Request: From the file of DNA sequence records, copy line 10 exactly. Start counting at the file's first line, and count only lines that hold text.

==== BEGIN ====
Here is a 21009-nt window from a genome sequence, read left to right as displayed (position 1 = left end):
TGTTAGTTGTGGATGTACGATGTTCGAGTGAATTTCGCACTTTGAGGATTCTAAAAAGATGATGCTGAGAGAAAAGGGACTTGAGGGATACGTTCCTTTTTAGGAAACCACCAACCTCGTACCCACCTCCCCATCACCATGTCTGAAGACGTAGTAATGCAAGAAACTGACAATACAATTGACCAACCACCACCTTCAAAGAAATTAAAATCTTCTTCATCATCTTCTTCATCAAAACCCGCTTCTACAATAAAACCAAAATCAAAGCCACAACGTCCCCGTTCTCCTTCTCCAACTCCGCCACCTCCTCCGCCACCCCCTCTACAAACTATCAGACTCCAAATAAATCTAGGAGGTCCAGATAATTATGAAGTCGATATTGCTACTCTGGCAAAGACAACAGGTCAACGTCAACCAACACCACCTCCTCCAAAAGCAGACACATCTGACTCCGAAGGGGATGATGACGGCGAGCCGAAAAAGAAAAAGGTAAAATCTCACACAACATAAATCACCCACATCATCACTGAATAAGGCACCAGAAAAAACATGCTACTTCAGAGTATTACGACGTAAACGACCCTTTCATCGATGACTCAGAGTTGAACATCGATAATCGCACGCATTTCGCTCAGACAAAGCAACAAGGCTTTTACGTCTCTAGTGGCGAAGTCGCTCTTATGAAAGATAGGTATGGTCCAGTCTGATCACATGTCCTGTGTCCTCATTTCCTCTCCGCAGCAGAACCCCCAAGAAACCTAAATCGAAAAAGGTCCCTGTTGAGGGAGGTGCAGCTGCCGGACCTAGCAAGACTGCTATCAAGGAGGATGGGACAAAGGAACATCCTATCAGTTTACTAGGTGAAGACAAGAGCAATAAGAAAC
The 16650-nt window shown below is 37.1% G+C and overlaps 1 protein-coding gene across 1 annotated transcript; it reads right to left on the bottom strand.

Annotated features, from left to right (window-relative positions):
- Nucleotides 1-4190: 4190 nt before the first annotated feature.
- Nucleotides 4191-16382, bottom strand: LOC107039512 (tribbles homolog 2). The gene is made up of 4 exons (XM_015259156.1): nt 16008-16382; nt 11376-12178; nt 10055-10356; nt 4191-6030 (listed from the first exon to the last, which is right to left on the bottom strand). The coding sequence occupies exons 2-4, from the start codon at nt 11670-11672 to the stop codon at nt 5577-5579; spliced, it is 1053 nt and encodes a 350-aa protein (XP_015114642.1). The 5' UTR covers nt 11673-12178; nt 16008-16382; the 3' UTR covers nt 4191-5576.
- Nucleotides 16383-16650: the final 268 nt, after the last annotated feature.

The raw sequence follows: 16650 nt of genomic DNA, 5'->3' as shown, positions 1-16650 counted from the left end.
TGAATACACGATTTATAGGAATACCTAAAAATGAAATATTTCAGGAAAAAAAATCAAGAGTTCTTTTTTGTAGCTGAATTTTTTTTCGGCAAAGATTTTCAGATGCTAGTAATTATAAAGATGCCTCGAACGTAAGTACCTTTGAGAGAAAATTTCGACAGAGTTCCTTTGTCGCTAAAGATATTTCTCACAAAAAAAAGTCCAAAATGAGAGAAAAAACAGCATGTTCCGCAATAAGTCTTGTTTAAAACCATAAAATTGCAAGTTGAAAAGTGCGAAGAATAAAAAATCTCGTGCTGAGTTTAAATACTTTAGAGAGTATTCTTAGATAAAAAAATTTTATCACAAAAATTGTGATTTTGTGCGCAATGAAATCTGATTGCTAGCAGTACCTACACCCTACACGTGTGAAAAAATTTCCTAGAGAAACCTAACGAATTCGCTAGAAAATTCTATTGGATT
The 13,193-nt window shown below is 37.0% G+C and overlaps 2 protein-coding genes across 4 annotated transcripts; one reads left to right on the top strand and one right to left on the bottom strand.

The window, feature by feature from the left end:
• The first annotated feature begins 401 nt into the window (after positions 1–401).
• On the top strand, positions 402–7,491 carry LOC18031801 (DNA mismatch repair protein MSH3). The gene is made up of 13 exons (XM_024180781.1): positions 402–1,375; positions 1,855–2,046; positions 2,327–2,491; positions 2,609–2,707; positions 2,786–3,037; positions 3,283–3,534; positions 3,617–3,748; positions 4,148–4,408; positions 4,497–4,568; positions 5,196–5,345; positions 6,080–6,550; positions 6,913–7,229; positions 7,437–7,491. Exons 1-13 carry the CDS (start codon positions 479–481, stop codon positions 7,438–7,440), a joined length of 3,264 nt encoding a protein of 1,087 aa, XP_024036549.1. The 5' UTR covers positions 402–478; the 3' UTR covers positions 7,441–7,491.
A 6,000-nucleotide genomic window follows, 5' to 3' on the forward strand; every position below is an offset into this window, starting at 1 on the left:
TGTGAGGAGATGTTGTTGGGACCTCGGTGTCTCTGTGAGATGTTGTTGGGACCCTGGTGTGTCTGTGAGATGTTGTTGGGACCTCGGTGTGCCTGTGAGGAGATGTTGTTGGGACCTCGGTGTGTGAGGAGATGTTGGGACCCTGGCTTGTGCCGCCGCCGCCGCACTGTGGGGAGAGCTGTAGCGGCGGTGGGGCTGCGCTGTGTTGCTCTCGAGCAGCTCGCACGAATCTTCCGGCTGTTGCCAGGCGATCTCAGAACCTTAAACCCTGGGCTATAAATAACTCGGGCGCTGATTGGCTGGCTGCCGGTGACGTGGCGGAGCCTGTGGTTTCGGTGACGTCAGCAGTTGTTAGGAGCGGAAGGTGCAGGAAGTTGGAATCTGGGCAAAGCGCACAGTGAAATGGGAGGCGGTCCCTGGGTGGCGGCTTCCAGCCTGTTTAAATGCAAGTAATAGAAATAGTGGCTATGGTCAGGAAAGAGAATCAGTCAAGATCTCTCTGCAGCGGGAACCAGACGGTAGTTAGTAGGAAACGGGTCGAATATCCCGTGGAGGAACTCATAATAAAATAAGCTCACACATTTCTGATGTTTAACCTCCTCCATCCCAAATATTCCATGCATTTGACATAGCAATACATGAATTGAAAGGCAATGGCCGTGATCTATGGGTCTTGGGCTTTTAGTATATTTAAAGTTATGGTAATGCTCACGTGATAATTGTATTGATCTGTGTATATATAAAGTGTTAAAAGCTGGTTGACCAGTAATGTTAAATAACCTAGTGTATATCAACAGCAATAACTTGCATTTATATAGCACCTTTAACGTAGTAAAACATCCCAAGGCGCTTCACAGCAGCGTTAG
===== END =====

The 13,193-nt window shown below is 37.0% G+C and overlaps 2 protein-coding genes across 4 annotated transcripts; one reads left to right on the top strand and one right to left on the bottom strand.